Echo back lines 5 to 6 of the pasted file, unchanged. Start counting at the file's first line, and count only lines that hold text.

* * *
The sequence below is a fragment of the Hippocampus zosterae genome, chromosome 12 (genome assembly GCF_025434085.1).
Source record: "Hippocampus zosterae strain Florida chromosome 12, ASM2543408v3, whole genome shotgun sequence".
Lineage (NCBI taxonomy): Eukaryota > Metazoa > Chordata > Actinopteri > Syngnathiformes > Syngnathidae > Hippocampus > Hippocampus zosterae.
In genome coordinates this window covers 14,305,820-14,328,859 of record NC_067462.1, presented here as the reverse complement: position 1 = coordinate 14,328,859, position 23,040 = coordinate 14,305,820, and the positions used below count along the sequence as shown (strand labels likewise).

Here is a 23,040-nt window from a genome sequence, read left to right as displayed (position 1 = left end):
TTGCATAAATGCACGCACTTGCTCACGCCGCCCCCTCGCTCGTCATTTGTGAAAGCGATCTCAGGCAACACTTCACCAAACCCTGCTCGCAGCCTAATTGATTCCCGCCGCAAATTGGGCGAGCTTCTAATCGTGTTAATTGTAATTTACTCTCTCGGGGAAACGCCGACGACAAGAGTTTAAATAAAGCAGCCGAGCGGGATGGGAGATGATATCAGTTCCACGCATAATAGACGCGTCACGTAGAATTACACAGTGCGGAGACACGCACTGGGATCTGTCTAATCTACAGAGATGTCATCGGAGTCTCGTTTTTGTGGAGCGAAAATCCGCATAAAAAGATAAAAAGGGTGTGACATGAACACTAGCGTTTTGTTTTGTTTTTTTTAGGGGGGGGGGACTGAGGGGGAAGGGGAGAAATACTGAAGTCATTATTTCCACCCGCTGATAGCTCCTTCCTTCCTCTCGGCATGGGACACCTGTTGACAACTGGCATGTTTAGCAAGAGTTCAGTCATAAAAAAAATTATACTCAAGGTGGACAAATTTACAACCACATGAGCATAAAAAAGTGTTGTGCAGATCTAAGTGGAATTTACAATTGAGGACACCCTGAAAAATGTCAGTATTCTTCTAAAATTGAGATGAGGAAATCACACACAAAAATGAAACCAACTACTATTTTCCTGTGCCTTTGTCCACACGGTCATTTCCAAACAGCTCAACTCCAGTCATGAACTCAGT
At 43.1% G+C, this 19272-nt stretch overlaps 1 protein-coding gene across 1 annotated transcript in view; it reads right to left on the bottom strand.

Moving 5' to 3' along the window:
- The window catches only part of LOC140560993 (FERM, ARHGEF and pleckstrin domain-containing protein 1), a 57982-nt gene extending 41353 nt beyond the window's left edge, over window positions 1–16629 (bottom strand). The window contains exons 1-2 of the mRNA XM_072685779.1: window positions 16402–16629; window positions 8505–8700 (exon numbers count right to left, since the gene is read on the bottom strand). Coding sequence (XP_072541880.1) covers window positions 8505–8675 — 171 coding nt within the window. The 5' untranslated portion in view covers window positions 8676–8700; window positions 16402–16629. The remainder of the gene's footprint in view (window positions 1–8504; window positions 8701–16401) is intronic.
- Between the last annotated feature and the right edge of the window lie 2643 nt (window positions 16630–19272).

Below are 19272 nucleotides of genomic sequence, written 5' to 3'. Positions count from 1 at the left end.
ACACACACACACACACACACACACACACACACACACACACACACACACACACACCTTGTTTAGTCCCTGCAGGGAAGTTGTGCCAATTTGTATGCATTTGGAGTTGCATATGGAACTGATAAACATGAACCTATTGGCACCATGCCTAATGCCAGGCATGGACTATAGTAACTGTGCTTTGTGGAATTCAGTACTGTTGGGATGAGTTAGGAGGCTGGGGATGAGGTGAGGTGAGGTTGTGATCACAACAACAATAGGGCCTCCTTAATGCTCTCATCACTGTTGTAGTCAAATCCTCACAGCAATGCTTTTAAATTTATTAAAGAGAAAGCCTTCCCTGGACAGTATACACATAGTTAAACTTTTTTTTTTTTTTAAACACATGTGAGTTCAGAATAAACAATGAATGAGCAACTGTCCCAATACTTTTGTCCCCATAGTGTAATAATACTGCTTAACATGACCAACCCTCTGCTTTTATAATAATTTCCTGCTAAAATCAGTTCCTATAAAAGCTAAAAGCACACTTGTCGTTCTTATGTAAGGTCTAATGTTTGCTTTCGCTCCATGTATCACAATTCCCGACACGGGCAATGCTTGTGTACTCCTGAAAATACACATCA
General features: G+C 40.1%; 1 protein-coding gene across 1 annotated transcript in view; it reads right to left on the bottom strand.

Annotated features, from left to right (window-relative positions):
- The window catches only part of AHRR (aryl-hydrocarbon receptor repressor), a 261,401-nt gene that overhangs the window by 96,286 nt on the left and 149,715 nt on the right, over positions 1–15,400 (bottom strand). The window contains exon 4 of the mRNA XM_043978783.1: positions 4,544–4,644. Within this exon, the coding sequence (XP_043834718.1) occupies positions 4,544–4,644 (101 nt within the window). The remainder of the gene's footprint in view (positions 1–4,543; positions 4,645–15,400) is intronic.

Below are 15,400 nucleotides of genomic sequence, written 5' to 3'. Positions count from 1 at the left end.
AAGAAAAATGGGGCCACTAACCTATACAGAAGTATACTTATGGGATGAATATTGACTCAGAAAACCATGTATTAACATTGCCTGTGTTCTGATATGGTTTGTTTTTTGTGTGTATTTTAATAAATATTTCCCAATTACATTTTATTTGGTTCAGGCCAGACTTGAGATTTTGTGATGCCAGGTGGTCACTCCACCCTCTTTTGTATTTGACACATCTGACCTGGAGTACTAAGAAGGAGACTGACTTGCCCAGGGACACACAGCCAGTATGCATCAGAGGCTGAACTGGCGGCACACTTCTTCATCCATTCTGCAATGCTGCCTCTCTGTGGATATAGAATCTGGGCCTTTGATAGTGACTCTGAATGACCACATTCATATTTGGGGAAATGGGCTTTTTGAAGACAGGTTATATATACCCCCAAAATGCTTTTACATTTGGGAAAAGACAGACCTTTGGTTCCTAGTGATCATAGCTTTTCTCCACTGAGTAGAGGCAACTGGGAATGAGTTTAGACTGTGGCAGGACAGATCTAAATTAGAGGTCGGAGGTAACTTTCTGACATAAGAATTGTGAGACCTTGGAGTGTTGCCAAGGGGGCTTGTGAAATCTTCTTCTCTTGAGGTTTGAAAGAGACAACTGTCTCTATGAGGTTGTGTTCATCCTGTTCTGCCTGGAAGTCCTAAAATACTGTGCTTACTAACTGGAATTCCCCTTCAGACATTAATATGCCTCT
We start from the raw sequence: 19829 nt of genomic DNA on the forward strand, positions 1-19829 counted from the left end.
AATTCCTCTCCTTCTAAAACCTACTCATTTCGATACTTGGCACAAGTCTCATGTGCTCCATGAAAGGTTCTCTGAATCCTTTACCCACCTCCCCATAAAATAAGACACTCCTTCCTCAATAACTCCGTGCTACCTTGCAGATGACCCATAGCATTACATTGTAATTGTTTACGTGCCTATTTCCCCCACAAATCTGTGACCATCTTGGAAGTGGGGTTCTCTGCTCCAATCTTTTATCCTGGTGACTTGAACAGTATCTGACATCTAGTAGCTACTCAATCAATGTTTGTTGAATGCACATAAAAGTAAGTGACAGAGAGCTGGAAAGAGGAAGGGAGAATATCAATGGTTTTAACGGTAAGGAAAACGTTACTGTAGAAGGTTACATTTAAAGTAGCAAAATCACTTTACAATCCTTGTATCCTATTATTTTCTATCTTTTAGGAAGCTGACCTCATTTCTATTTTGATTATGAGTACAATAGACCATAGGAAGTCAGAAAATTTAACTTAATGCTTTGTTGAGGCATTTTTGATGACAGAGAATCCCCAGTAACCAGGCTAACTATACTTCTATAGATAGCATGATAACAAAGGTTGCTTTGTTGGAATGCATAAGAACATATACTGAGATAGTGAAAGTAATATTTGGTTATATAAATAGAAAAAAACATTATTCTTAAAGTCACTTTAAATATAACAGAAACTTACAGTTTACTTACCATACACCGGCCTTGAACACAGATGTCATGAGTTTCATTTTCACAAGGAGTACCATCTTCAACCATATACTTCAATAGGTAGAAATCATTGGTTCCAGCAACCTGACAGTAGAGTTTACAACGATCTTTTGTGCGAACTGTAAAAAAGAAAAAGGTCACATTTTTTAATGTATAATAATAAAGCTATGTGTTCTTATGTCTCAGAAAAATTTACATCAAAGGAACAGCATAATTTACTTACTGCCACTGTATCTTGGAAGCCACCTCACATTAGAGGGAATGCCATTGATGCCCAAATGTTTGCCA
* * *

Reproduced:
Here is a 23,040-nt window from a genome sequence, read left to right as displayed (position 1 = left end):
TTGCATAAATGCACGCACTTGCTCACGCCGCCCCCTCGCTCGTCATTTGTGAAAGCGATCTCAGGCAACACTTCACCAAACCCTGCTCGCAGCCTAATTGATTCCCGCCGCAAATTGGGCGAGCTTCTAATCGTGTTAATTGTAATTTACTCTCTCGGGGAAACGCCGACGACAAGAGTTTAAATAAAGCAGCCGAGCGGGATGGGAGATGATATCAGTTCCACGCATAATAGACGCGTCACGTAGAATTACACAGTGCGGAGACACGCACTGGGATCTGTCTAATCTACAGAGATGTCATCGGAGTCTCGTTTTTGTGGAGCGAAAATCCGCATAAAAAGATAAAAAGGGTGTGACATGAACACTAGCGTTTTGTTTTGTTTTTTTTAGGGGGGGGGGACTGAGGGGGAAGGGGAGAAATACTGAAGTCATTATTTCCACCCGCTGATAGCTCCTTCCTTCCTCTCGGCATGGGACACCTGTTGACAACTGGCATGTTTAGCAAGAGTTCAGTCATAAAAAAAATTATACTCAAGGTGGACAAATTTACAACCACATGAGCATAAAAAAGTGTTGTGCAGATCTAAGTGGAATTTACAATTGAGGACACCCTGAAAAATGTCAGTATTCTTCTAAAATTGAGATGAGGAAATCACACACAAAAATGAAACCAACTACTATTTTCCTGTGCCTTTGTCCACACGGTCATTTCCAAACAGCTCAACTCCAGTCATGAACTCAGT